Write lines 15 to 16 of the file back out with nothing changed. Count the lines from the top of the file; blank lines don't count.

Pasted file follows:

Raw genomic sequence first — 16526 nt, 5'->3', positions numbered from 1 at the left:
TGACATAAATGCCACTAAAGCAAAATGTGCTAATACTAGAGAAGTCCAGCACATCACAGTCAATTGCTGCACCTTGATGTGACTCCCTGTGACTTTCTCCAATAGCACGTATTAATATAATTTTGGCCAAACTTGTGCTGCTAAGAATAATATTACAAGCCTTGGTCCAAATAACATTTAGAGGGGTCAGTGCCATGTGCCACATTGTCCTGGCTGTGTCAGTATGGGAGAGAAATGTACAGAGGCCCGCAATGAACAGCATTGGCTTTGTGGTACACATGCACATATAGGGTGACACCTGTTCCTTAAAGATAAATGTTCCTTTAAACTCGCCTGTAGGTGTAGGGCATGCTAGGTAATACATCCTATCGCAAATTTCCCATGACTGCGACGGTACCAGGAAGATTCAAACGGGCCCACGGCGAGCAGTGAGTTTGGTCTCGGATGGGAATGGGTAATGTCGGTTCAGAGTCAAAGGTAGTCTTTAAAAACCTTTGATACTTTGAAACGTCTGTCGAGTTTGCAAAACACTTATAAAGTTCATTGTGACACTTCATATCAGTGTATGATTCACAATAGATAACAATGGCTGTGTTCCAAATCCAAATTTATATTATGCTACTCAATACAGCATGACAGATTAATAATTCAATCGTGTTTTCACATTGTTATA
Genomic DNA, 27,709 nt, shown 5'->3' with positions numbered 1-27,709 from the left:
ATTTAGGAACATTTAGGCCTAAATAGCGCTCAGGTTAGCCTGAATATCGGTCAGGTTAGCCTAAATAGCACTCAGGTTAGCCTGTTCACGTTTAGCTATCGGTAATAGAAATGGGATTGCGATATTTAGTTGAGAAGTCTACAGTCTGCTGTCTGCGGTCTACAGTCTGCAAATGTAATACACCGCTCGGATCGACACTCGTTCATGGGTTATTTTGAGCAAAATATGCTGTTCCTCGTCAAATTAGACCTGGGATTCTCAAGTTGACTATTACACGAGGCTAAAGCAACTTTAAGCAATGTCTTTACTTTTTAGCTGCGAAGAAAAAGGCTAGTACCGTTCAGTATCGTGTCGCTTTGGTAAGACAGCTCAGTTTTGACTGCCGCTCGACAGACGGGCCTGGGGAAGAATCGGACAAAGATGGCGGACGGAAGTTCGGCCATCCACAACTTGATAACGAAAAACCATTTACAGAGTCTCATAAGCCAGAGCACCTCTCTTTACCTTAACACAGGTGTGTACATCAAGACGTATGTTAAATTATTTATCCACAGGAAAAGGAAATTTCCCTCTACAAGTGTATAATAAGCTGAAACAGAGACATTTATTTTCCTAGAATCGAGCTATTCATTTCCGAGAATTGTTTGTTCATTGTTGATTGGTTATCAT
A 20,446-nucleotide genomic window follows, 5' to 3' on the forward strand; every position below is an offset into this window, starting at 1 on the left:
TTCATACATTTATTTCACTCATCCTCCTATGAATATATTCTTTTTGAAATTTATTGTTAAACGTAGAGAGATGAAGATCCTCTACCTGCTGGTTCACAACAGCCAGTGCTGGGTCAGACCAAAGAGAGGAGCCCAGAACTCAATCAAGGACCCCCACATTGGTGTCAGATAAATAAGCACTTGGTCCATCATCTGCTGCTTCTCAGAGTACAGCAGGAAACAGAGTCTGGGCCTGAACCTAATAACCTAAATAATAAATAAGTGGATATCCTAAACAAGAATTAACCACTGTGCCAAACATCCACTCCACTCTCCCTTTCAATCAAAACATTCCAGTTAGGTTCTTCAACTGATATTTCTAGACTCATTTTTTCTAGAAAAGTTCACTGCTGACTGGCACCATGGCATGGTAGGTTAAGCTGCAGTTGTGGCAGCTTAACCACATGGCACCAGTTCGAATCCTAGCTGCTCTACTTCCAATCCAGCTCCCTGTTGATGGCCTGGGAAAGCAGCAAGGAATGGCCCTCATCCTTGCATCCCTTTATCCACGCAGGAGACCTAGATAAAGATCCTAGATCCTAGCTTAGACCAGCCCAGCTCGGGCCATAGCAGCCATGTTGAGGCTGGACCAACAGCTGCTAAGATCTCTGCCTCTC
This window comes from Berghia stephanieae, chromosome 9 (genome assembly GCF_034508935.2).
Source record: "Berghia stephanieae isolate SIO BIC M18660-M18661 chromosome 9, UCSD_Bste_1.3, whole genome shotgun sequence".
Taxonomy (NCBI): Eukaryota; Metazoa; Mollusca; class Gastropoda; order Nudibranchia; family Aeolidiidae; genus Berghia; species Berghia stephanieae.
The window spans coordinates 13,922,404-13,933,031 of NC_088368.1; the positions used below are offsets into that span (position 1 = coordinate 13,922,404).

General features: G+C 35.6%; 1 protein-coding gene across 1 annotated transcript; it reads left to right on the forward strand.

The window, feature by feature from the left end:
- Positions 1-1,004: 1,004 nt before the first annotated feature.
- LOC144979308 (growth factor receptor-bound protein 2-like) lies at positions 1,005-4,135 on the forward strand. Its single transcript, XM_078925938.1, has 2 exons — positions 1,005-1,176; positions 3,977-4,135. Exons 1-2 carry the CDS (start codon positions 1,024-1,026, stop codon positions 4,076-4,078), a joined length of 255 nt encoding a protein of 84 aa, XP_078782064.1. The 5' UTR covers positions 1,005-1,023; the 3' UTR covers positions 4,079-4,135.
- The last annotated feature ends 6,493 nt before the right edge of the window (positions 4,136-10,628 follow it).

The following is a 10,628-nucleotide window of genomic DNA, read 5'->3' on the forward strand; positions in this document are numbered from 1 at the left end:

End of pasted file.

- The last annotated feature ends 6,493 nt before the right edge of the window (positions 4,136-10,628 follow it).

The following is a 10,628-nucleotide window of genomic DNA, read 5'->3' on the forward strand; positions in this document are numbered from 1 at the left end: